Along with Davis, seldom-used forward Jon Leuer is likely to see more action this season. I personally believe we have yet to see Leuer’s true potential. His numbers weren’t spectacular last season, but it’s hard to judge a guy who plays less than 7 minutes per game.

My impression of Leuer is he’s a hard worker, and what more can you ask of a guy who has sat the bench the majority of his young NBA career? Fans occasionally saw flashes of skill and potential from him last season, but now, he will get his chance.  I wouldn’t be at all surprised to see Leuer develop into a key role player for the Grizzlies next season. Management won’t regret bringing him back.

Finally, possibly the most underrated pickup for the Grizzlies this summer was center Kosta Koufos. Koufos brings what the Grizzlies have lacked for so long, a quality backup center. This means that Marc Gasol will get more much needed rest, and they’ll have someone else to match up against the likes of Tim Duncan and Dwight Howard.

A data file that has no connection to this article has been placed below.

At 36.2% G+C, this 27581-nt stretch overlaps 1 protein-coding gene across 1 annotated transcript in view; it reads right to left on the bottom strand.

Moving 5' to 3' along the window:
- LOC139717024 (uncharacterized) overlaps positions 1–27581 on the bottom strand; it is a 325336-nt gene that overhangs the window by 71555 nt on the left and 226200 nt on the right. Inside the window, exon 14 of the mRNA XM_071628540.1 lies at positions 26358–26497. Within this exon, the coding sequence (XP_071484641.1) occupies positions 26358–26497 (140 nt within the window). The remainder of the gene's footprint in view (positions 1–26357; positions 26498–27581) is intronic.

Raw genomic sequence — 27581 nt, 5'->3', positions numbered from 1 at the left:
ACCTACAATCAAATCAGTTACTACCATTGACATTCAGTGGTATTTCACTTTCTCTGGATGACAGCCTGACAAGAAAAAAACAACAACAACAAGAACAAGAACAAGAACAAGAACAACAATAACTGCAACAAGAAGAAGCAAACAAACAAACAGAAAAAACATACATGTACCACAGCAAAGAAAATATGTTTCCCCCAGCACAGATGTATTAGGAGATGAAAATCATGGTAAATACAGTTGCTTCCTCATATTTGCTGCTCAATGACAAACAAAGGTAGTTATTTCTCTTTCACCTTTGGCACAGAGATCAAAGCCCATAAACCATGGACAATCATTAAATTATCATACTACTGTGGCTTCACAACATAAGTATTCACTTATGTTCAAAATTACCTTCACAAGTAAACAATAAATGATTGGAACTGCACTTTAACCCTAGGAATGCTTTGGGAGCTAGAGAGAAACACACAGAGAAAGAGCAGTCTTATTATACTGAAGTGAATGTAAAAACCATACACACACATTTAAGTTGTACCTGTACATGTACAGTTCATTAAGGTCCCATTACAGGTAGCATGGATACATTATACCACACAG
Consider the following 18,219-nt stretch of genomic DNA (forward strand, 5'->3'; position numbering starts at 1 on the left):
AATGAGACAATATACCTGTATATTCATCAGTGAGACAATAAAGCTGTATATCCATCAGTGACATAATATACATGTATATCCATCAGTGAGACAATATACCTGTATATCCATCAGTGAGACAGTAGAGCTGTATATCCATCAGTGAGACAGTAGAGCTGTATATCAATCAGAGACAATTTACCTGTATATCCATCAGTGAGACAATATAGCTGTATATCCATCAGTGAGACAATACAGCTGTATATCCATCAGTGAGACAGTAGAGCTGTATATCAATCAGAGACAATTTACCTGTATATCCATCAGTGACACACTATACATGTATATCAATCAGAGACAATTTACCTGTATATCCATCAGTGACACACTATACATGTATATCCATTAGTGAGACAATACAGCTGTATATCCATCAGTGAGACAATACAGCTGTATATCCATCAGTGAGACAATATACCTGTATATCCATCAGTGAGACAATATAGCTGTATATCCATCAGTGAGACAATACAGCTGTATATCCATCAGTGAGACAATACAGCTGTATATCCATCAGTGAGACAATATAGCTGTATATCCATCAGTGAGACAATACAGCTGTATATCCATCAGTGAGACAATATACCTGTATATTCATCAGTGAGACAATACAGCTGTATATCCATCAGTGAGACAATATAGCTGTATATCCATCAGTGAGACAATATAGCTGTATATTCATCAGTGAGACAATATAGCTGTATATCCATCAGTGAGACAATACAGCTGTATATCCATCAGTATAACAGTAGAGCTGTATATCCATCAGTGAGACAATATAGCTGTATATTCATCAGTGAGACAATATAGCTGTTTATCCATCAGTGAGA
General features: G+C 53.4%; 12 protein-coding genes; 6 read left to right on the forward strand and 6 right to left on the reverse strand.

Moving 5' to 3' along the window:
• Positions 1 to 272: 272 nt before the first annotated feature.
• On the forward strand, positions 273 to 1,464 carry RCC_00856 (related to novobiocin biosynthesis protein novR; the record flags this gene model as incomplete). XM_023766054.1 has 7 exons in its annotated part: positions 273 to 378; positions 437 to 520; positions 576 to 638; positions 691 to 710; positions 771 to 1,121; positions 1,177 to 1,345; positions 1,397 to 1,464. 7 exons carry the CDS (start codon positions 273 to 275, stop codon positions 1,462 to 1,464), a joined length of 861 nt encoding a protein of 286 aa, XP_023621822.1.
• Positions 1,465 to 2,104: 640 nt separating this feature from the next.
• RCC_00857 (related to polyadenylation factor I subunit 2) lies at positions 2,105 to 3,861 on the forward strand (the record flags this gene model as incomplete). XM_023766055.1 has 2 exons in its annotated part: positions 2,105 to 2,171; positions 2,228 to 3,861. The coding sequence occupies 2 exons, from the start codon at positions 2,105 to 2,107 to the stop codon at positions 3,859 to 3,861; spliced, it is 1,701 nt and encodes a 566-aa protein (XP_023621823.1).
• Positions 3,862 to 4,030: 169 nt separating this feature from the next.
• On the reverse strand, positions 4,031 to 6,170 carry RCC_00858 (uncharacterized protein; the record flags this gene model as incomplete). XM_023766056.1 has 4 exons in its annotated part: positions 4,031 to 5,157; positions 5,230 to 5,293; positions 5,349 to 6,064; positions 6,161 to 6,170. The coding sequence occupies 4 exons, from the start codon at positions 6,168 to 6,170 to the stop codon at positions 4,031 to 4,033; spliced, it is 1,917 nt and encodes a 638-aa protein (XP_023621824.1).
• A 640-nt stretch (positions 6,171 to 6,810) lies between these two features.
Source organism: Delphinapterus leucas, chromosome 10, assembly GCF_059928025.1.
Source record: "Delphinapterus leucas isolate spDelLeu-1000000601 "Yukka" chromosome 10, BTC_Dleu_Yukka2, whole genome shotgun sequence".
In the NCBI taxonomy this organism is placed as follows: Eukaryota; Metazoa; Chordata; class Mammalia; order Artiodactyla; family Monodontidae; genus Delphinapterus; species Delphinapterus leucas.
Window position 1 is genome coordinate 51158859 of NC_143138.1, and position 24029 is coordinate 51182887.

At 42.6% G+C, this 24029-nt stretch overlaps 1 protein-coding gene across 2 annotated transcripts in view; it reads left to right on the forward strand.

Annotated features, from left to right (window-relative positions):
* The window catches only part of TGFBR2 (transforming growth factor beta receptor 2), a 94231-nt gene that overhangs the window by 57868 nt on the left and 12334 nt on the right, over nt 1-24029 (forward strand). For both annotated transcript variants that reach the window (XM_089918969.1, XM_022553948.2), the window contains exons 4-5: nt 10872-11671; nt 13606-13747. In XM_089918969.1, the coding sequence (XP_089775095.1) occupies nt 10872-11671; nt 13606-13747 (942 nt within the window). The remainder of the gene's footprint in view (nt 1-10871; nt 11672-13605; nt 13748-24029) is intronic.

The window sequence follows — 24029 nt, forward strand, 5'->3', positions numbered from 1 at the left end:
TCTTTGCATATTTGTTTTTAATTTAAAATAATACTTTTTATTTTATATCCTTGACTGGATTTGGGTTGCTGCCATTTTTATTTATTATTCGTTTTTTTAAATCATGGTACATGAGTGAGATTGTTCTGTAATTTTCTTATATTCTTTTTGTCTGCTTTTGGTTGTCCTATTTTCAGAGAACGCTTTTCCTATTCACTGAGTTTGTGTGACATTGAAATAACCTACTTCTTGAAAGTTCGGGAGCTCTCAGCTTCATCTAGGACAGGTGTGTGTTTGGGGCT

Furthermore, Koufos serves as a respectable insurance policy if center Marc Gasol suffers an injury. (Perish the thought!) At 24, Koufos is in the prime of his career. He shot 58% from the floor last year while averaging career highs in points, rebounds, and blocks per game.

However, there are areas in which he needs to improve: free throw shooting seems to be a struggle for him. He shot 56% from the charity stripe last year, and has not shot better than 63% since his rookie year. With so many games decided by only a few points, the Grizzlies cannot afford to have major free throw liabilities on the floor down the stretch. If Koufos could find his rhythm on the free throw line, he could be the best backup center in the NBA hands down.

In short, the Grizzlies bench will be quite different next season and much improved at that. I would even venture to say that this will be the best second unit in Grizzlies history. With significant threats at every position, this squad has a unique combination of skill, versatility, youth, experience, and passion. Will these recent additions be the finishing touches on a championship team, or will we see more moves? We will find out soon enough. The grind is coming fast.

 

 

Topics: Bench, Memphis Grizzlies